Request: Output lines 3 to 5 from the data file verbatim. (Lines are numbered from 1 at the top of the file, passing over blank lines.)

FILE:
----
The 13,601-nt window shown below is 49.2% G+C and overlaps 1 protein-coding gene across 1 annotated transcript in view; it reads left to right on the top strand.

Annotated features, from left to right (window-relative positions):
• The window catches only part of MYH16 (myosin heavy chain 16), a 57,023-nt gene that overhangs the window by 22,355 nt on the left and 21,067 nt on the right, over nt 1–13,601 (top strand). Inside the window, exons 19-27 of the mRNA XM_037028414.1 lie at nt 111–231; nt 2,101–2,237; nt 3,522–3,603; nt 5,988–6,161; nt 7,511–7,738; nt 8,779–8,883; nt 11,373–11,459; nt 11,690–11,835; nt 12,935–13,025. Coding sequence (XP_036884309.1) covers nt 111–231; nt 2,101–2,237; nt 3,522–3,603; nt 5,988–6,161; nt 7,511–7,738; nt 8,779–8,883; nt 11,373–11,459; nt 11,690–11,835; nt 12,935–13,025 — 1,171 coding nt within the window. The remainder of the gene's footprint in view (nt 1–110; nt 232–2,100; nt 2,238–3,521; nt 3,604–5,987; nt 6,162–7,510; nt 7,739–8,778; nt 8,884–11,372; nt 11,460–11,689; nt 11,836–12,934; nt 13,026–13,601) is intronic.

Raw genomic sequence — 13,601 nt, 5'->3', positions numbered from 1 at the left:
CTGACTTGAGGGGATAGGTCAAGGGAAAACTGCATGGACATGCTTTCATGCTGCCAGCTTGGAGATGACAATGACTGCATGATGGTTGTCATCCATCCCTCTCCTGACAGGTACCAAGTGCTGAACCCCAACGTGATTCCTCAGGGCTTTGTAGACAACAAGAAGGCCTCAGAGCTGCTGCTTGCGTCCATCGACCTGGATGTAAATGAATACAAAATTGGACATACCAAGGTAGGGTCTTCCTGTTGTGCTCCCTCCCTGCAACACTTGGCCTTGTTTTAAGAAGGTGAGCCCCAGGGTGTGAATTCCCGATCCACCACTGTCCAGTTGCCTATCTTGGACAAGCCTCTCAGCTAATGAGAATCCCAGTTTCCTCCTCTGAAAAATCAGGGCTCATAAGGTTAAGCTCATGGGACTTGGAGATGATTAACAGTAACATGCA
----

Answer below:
• The window catches only part of MYH16 (myosin heavy chain 16), a 57,023-nt gene that overhangs the window by 22,355 nt on the left and 21,067 nt on the right, over nt 1–13,601 (top strand). Inside the window, exons 19-27 of the mRNA XM_037028414.1 lie at nt 111–231; nt 2,101–2,237; nt 3,522–3,603; nt 5,988–6,161; nt 7,511–7,738; nt 8,779–8,883; nt 11,373–11,459; nt 11,690–11,835; nt 12,935–13,025. Coding sequence (XP_036884309.1) covers nt 111–231; nt 2,101–2,237; nt 3,522–3,603; nt 5,988–6,161; nt 7,511–7,738; nt 8,779–8,883; nt 11,373–11,459; nt 11,690–11,835; nt 12,935–13,025 — 1,171 coding nt within the window. The remainder of the gene's footprint in view (nt 1–110; nt 232–2,100; nt 2,238–3,521; nt 3,604–5,987; nt 6,162–7,510; nt 7,739–8,778; nt 8,884–11,372; nt 11,460–11,689; nt 11,836–12,934; nt 13,026–13,601) is intronic.

Raw genomic sequence — 13,601 nt, 5'->3', positions numbered from 1 at the left:
CTGACTTGAGGGGATAGGTCAAGGGAAAACTGCATGGACATGCTTTCATGCTGCCAGCTTGGAGATGACAATGACTGCATGATGGTTGTCATCCATCCCTCTCCTGACAGGTACCAAGTGCTGAACCCCAACGTGATTCCTCAGGGCTTTGTAGACAACAAGAAGGCCTCAGAGCTGCTGCTTGCGTCCATCGACCTGGATGTAAATGAATACAAAATTGGACATACCAAGGTAGGGTCTTCCTGTTGTGCTCCCTCCCTGCAACACTTGGCCTTGTTTTAAGAAGGTGAGCCCCAGGGTGTGAATTCCCGATCCACCACTGTCCAGTTGCCTATCTTGGACAAGCCTCTCAGCTAATGAGAATCCCAGTTTCCTCCTCTGAAAAATCAGGGCTCATAAGGTTAAGCTCATGGGACTTGGAGATGATTAACAGTAACATGCA